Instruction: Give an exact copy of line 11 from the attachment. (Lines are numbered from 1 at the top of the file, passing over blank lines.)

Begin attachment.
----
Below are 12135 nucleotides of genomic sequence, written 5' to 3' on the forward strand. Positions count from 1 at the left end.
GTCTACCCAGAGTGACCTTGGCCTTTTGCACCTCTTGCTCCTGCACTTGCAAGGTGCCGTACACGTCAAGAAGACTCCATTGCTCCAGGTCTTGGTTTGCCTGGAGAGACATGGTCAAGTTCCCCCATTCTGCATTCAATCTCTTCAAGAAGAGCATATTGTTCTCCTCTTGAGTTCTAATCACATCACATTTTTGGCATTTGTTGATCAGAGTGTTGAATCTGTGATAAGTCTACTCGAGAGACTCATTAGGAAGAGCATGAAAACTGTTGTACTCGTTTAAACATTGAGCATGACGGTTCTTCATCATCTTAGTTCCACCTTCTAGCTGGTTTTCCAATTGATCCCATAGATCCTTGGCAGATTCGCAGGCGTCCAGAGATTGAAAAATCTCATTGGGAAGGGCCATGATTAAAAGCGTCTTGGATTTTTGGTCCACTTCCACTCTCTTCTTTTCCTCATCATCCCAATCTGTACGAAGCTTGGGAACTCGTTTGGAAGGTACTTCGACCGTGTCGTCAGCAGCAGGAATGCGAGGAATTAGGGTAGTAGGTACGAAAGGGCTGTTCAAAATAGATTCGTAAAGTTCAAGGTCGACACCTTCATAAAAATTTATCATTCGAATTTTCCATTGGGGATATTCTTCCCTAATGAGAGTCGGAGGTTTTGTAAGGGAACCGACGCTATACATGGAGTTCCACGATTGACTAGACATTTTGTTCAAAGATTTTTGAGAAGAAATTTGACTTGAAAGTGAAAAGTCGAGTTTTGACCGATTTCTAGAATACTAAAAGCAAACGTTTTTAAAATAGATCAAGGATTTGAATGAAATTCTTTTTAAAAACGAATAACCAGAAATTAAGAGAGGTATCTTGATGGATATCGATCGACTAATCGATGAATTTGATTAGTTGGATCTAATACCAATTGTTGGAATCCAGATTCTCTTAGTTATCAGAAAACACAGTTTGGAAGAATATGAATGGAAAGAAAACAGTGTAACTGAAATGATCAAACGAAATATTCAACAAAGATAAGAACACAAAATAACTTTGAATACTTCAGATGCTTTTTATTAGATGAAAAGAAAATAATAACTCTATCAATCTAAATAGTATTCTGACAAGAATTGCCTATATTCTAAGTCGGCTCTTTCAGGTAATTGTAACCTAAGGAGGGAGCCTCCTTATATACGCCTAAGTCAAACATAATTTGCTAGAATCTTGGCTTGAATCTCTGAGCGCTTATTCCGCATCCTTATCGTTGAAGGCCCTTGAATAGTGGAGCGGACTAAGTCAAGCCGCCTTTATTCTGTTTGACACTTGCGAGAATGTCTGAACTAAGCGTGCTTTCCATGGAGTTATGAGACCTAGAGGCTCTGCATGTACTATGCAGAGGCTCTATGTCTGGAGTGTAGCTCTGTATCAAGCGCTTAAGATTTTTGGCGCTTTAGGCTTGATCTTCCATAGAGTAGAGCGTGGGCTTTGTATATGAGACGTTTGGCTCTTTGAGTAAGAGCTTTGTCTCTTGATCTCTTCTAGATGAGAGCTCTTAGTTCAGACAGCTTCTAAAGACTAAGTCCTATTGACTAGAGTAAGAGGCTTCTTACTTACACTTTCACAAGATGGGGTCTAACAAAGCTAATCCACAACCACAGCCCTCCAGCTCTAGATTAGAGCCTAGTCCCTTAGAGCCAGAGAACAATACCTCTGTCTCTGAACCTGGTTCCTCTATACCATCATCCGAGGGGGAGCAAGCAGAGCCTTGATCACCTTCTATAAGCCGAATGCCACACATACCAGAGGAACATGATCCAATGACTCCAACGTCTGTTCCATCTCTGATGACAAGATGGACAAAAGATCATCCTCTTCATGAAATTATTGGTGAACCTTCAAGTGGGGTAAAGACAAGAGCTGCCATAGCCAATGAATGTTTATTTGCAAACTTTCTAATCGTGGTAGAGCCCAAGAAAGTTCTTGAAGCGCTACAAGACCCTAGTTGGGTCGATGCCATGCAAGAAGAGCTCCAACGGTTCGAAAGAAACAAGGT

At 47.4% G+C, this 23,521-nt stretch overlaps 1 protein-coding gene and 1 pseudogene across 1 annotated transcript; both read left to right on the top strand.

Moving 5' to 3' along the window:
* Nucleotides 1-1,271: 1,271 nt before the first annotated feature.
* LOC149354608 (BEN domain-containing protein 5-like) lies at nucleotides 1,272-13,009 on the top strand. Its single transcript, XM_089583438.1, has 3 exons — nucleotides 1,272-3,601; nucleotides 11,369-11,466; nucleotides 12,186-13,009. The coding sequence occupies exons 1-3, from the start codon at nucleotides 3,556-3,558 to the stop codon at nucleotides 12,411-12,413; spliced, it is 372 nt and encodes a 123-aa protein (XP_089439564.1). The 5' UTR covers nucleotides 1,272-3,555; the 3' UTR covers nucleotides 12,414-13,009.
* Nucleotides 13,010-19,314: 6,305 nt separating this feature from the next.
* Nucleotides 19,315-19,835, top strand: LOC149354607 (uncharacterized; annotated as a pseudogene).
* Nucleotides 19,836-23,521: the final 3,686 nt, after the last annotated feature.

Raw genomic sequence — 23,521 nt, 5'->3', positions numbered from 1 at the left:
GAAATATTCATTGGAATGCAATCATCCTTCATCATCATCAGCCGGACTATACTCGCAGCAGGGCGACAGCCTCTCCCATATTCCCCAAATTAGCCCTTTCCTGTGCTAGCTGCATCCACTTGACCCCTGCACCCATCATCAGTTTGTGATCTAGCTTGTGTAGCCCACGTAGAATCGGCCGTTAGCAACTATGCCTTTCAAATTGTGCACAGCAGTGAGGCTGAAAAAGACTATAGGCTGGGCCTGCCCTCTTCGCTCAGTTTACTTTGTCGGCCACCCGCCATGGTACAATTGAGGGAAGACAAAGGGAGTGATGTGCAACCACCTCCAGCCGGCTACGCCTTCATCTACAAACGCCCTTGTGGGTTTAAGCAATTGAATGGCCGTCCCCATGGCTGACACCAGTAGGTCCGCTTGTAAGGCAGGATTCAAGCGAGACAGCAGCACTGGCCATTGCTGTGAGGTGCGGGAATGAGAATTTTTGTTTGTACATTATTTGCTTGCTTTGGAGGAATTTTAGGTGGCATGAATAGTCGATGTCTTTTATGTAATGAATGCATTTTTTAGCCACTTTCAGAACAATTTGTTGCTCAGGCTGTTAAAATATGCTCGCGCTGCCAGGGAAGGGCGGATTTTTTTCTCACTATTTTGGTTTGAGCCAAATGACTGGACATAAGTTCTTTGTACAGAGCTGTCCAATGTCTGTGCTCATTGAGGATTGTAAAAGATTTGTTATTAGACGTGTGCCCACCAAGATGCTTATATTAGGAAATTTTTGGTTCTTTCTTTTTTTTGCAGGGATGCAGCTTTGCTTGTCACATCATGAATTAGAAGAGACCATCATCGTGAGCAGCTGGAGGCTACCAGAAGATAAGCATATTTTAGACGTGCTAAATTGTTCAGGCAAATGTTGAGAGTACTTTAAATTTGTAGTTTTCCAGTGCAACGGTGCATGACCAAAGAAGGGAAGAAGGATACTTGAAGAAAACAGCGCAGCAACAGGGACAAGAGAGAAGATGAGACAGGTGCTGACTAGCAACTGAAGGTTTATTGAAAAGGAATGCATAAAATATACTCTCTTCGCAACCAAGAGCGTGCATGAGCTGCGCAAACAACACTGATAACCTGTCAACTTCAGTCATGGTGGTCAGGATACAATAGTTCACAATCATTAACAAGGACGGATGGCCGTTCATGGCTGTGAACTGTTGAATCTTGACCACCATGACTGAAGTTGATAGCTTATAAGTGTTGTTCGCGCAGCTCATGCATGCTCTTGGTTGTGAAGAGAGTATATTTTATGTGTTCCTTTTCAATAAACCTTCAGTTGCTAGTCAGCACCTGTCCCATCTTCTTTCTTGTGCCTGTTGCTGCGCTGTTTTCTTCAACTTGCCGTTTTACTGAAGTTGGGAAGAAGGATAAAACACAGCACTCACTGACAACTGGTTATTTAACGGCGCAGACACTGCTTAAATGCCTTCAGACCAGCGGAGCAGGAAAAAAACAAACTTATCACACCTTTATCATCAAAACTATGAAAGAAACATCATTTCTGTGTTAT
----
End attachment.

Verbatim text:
GAAATATTCATTGGAATGCAATCATCCTTCATCATCATCAGCCGGACTATACTCGCAGCAGGGCGACAGCCTCTCCCATATTCCCCAAATTAGCCCTTTCCTGTGCTAGCTGCATCCACTTGACCCCTGCACCCATCATCAGTTTGTGATCTAGCTTGTGTAGCCCACGTAGAATCGGCCGTTAGCAACTATGCCTTTCAAATTGTGCACAGCAGTGAGGCTGAAAAAGACTATAGGCTGGGCCTGCCCTCTTCGCTCAGTTTACTTTGTCGGCCACCCGCCATGGTACAATTGAGGGAAGACAAAGGGAGTGATGTGCAACCACCTCCAGCCGGCTACGCCTTCATCTACAAACGCCCTTGTGGGTTTAAGCAATTGAATGGCCGTCCCCATGGCTGACACCAGTAGGTCCGCTTGTAAGGCAGGATTCAAGCGAGACAGCAGCACTGGCCATTGCTGTGAGGTGCGGGAATGAGAATTTTTGTTTGTACATTATTTGCTTGCTTTGGAGGAATTTTAGGTGGCATGAATAGTCGATGTCTTTTATGTAATGAATGCATTTTTTAGCCACTTTCAGAACAATTTGTTGCTCAGGCTGTTAAAATATGCTCGCGCTGCCAGGGAAGGGCGGATTTTTTTCTCACTATTTTGGTTTGAGCCAAATGACTGGACATAAGTTCTTTGTACAGAGCTGTCCAATGTCTGTGCTCATTGAGGATTGTAAAAGATTTGTTATTAGACGTGTGCCCACCAAGATGCTTATATTAGGAAATTTTTGGTTCTTTCTTTTTTTTGCAGGGATGCAGCTTTGCTTGTCACATCATGAATTAGAAGAGACCATCATCGTGAGCAGCTGGAGGCTACCAGAAGATAAGCATATTTTAGACGTGCTAAATTGTTCAGGCAAATGTTGAGAGTACTTTAAATTTGTAGTTTTCCAGTGCAACGGTGCATGACCAAAGAAGGGAAGAAGGATACTTGAAGAAAACAGCGCAGCAACAGGGACAAGAGAGAAGATGAGACAGGTGCTGACTAGCAACTGAAGGTTTATTGAAAAGGAATGCATAAAATATACTCTCTTCGCAACCAAGAGCGTGCATGAGCTGCGCAAACAACACTGATAACCTGTCAACTTCAGTCATGGTGGTCAGGATACAATAGTTCACAATCATTAACAAGGACGGATGGCCGTTCATGGCTGTGAACTGTTGAATCTTGACCACCATGACTGAAGTTGATAGCTTATAAGTGTTGTTCGCGCAGCTCATGCATGCTCTTGGTTGTGAAGAGAGTATATTTTATGTGTTCCTTTTCAATAAACCTTCAGTTGCTAGTCAGCACCTGTCCCATCTTCTTTCTTGTGCCTGTTGCTGCGCTGTTTTCTTCAACTTGCCGTTTTACTGAAGTTGGGAAGAAGGATAAAACACAGCACTCACTGACAACTGGTTATTTAACGGCGCAGACACTGCTTAAATGCCTTCAGACCAGCGGAGCAGGAAAAAAACAAACTTATCACACCTTTATCATCAAAACTATGAAAGAAACATCATTTCTGTGTTAT